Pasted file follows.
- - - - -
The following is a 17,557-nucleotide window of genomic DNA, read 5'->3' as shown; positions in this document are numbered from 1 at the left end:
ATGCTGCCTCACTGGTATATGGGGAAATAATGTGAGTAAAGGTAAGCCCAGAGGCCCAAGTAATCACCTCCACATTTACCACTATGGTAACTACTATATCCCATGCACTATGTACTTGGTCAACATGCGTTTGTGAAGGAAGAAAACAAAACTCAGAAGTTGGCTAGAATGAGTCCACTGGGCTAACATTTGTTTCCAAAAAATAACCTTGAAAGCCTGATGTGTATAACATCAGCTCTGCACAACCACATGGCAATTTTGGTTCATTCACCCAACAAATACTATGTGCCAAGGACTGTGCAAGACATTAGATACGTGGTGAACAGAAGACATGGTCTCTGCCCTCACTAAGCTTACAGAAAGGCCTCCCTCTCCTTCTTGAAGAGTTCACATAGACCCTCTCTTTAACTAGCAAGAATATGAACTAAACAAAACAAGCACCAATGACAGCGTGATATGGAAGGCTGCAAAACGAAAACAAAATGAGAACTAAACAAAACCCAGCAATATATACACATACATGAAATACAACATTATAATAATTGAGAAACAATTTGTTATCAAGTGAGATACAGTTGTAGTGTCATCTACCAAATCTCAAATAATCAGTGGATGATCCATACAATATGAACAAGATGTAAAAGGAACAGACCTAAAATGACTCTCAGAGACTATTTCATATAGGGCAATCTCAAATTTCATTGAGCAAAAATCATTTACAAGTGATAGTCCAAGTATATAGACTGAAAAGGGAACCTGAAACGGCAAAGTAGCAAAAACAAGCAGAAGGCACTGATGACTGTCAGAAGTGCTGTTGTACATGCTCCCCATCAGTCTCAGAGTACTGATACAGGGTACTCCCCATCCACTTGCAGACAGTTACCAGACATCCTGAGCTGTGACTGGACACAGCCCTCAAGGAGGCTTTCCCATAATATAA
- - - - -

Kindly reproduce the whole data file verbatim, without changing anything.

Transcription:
The following is a 17,557-nucleotide window of genomic DNA, read 5'->3' as shown; positions in this document are numbered from 1 at the left end:
ATGCTGCCTCACTGGTATATGGGGAAATAATGTGAGTAAAGGTAAGCCCAGAGGCCCAAGTAATCACCTCCACATTTACCACTATGGTAACTACTATATCCCATGCACTATGTACTTGGTCAACATGCGTTTGTGAAGGAAGAAAACAAAACTCAGAAGTTGGCTAGAATGAGTCCACTGGGCTAACATTTGTTTCCAAAAAATAACCTTGAAAGCCTGATGTGTATAACATCAGCTCTGCACAACCACATGGCAATTTTGGTTCATTCACCCAACAAATACTATGTGCCAAGGACTGTGCAAGACATTAGATACGTGGTGAACAGAAGACATGGTCTCTGCCCTCACTAAGCTTACAGAAAGGCCTCCCTCTCCTTCTTGAAGAGTTCACATAGACCCTCTCTTTAACTAGCAAGAATATGAACTAAACAAAACAAGCACCAATGACAGCGTGATATGGAAGGCTGCAAAACGAAAACAAAATGAGAACTAAACAAAACCCAGCAATATATACACATACATGAAATACAACATTATAATAATTGAGAAACAATTTGTTATCAAGTGAGATACAGTTGTAGTGTCATCTACCAAATCTCAAATAATCAGTGGATGATCCATACAATATGAACAAGATGTAAAAGGAACAGACCTAAAATGACTCTCAGAGACTATTTCATATAGGGCAATCTCAAATTTCATTGAGCAAAAATCATTTACAAGTGATAGTCCAAGTATATAGACTGAAAAGGGAACCTGAAACGGCAAAGTAGCAAAAACAAGCAGAAGGCACTGATGACTGTCAGAAGTGCTGTTGTACATGCTCCCCATCAGTCTCAGAGTACTGATACAGGGTACTCCCCATCCACTTGCAGACAGTTACCAGACATCCTGAGCTGTGACTGGACACAGCCCTCAAGGAGGCTTTCCCATAATATAA